Every September, I do the Braking AIDS bicycle ride from Boston to NYC. It is 3 days and almost 300 miles, so it is quite a challenge. Two years ago, the ride lost use of the space in Griswold, CT where they had traditionally set up an oasis. Oases are where riders take breaks over the course of the day. It is very important to have one every 10-18 miles to keep riders nourished and hydrated, and to allow us to use the bathroom. Most oasis sites charge us a fee, and we staff them with our own volunteers - they just provide the space. In serious need of a new space, our ride director approached First Congregational Church of Griswold, which is a congregation in the United Church of Christ tradition. Not only did they say yes to hosting us, but they told our director that they would staff the oasis with church members, and they would not be charging us anything to use it. When we arrived, they had prepared hot soup, homemade pie, and ice cream for us. Their children had made cards for each rider during Sunday school. They had a wooden cross that they asked us all to sign to memorialize the ride. And to top it off, they had a special offering the Sunday before the ride and made a donation to the event. They truly reflected the love that Jesus taught at the heart of the Gospel.
Today, one of their members posted on our Braking AIDS community page on Facebook. Here is what she wrote: "The lives of the riders are not the only lives that change with this ride. The lives of the volunteers from First Congregational Church of Griswold are changed, too. You, the riders and crew, have enriched our faith. You have provided us with more smiles then you could ever know, and you have made us a better 'church family.' We will be praying that God keeps you all safe until we meet for 'soup and pie' next September."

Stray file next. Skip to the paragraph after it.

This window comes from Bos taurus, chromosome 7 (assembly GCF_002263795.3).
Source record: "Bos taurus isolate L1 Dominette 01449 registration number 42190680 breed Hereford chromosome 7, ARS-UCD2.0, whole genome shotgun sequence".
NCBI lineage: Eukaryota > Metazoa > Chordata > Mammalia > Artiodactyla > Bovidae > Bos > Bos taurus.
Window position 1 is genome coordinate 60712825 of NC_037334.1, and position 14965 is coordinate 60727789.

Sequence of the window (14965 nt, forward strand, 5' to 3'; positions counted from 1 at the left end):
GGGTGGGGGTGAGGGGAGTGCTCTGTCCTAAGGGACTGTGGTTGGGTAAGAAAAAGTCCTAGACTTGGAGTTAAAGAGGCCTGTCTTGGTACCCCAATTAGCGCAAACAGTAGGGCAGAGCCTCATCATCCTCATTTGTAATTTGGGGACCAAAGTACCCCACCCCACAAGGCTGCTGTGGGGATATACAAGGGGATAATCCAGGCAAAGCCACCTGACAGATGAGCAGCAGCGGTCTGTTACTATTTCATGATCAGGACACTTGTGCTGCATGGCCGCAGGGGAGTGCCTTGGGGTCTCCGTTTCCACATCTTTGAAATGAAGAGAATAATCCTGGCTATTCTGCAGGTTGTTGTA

This church was the high point of my ride. It was the most Christ-like encounter I have had in a church, and it didn't involve a formal service. Jesus taught a message of radical love and grace. Those on the margins were his primary audience, and his message was incredibly potent and attractive to those in need of healing. It challenged and enraged those who were enthralled by the prevailing systems of domination and power, and they sought to destroy him and his message. This didn't work. The message was so potent that it took on new life, resonating in ever larger ways. At times, the message has come under duress, but it has always found new expressions and ways to continue to reverberate in the world.
We live in a time when the message of love and grace is under terrible strain. For decades, conservative Christianists have allied with powerful voices on the far right of American politics, distorting Jesus' teachings in order to affirm their own righteousness and condemn those who are different from or disagree with them. The damage has been enormous. Communities like First Congregational Church of Griswold stand as a beacon of hope and truth during these turbulent times. What they do isn't easy, yet I know where I am placing my bet, because love always wins.